Windhoek – Artist and designer Khulekani Msweli is all about hope.
The painter and crockery artist from Vuvulane in Eswatini this week told The Southern Times that his art takes on moral, social and political matters that he feels are pulling back not just his community, but his nation.
He is currently mounting a solo exhibition, “A Eulogy to a Black Man,” at Yebo Art Gallery.
Speaking to The Southern Times Arts this week that, “With the skills, opportunities and exposure that I have, I feel that I have a duty to give back to my community and be part of the community’s development, while using my talent and visibility to be a voice for those who are never heard.
“With my art they are quite a number of messages that I try to convey. One predominant message is the one where I try my best to make sure my art offers a sense of hope, a sense of truth in what I create. So it’s a reflection of the times we live in – whether political, whether social – and just the general way in which our lives are celebrated and affected.
“Africa really inspires my art in so many ways: it’s just the fabric of what Africa is, it’s the different cultures, it’s the rawness, it’s the truth, it’s the sense of community. There are many aspects of Africa which really inspire the way I work. It’s the talent that’s found in Africa, it’s the humans, it’s the different stories. It’s so rich in so many aspects that I’m never short of inspiration from the continent and most importantly, it’s a continent of love and it’s a continent which is forever seeking of truth and identity,” he said.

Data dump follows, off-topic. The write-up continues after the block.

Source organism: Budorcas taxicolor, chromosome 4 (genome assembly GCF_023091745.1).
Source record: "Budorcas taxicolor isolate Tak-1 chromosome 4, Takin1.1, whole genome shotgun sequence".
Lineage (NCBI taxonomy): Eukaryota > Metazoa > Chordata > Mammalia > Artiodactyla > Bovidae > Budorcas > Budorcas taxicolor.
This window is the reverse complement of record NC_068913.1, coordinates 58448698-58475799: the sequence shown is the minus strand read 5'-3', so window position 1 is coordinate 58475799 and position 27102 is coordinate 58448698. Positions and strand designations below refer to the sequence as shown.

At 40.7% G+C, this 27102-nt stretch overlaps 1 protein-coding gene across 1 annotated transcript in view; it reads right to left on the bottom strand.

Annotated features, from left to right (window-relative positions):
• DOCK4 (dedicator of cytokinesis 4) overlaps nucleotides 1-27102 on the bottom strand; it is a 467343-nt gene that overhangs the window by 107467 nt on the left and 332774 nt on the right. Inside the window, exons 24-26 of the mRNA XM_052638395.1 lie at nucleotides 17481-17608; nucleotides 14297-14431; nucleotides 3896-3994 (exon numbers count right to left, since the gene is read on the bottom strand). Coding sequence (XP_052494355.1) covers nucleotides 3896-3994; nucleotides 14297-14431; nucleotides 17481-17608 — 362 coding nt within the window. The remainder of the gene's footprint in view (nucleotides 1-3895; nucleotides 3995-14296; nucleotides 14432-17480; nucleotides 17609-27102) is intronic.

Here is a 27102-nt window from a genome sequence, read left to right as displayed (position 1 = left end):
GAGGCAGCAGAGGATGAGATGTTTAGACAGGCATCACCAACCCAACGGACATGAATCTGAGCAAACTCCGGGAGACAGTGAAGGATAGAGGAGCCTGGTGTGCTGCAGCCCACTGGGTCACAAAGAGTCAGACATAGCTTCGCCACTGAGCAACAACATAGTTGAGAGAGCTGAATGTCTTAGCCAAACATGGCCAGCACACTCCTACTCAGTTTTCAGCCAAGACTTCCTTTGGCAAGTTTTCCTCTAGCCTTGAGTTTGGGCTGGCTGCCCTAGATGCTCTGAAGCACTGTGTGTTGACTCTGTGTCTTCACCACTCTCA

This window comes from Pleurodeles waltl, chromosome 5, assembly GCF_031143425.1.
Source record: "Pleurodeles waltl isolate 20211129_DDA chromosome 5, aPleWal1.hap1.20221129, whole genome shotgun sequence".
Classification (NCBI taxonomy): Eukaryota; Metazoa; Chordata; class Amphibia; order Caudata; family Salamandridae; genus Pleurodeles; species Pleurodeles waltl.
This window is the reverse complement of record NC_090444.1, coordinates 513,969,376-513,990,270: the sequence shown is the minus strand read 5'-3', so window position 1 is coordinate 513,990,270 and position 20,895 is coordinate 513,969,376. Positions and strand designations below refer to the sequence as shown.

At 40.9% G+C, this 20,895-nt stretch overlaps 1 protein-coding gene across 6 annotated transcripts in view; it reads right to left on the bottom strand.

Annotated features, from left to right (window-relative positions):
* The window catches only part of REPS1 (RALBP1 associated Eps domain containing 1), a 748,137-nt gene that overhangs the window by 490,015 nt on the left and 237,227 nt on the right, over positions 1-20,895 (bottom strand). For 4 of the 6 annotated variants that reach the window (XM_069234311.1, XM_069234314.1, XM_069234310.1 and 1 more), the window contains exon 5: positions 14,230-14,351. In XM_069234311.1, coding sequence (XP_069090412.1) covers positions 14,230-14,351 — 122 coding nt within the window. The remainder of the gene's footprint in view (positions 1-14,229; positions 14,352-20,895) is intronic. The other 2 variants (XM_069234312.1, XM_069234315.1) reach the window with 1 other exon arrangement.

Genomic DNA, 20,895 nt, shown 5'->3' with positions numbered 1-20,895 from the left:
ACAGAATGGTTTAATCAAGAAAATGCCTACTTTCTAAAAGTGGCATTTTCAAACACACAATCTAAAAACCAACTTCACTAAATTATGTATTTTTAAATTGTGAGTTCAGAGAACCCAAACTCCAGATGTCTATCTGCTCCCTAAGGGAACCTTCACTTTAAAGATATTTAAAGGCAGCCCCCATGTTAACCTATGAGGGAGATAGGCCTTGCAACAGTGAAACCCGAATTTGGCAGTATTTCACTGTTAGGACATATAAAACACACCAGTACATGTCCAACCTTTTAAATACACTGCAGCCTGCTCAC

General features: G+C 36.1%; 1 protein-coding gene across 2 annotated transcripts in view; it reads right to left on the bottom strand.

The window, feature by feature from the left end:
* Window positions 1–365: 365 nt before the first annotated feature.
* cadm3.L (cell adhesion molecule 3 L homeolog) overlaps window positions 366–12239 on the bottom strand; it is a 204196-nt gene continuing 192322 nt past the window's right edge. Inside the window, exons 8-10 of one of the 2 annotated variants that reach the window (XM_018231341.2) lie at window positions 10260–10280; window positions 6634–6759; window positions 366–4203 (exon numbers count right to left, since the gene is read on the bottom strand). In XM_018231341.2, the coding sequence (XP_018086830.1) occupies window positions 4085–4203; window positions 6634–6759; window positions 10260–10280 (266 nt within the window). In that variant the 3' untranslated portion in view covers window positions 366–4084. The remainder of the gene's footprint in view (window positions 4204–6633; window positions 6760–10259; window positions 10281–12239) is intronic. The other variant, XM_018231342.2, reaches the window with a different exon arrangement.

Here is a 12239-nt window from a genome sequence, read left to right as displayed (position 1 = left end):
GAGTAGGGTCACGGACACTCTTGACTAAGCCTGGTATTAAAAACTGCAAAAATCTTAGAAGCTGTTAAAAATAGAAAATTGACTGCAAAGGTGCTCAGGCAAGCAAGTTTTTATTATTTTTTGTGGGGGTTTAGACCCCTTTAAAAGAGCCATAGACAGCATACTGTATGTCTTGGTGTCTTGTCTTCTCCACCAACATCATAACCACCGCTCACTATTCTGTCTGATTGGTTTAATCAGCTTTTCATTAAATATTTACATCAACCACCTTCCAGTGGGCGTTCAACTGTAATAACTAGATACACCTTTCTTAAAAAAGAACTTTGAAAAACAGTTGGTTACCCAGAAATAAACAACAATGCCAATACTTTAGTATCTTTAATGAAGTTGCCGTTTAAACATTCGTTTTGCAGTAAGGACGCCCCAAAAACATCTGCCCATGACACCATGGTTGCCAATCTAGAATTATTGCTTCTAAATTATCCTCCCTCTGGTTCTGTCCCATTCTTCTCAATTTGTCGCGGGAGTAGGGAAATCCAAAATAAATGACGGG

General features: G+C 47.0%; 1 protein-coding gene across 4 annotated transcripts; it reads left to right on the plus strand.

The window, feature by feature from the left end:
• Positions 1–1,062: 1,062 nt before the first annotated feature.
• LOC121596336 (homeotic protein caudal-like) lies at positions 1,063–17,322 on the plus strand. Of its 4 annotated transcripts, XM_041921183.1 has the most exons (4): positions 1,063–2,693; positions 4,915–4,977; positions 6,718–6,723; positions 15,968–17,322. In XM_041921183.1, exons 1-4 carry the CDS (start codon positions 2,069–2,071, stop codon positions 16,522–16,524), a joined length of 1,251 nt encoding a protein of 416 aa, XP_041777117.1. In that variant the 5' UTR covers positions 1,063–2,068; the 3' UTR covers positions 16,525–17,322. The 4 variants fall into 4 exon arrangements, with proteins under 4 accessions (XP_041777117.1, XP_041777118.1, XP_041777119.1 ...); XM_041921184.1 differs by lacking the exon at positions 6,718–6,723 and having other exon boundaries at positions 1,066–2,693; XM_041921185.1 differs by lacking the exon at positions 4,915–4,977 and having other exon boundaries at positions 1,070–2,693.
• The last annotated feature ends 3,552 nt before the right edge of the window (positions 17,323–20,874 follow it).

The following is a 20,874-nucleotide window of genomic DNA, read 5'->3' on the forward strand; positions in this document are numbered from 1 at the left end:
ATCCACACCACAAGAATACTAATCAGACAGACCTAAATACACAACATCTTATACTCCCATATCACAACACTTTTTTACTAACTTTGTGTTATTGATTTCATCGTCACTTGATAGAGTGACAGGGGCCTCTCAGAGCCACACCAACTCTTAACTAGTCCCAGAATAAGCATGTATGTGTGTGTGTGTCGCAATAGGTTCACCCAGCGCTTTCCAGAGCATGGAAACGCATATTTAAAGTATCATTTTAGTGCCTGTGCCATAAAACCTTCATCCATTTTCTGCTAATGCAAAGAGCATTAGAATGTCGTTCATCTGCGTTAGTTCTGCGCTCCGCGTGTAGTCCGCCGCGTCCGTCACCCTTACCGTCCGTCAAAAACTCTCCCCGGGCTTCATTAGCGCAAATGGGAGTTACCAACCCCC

His solo exhibition is about breaking negative stereotypes surrounding people of colour.
“As a black man that is living a life that is nothing short of a beautiful journey, of discoveries, family, spirituality, learning, unlearning, intellect, excellence, disturbing the comfortable, thrashing injustice and loving one’s self, despite all of the blemishes that history has yoked upon those of my kind, it is therefore my moment to write my eulogy…It is possible to undo injustices done to black men, by choosing to carve a new narrative that is authored by those walking consciously towards claiming what has been systematically distorted,” Msweli said.
The exhibition includes work such as, “Thoughts of a Black Man”, “Lithuna”, “Siyophaka”, “Mkhekhetse” and “Speaking Truth to Power”, the last being an acrylic piece that deals with injustice.Asked what legacy does wanted to leave behind him, Msweli said: “That I offered hope, pushed the limits of creativity, inspired others to become professional artists and was accessible to the rural community that raised me.”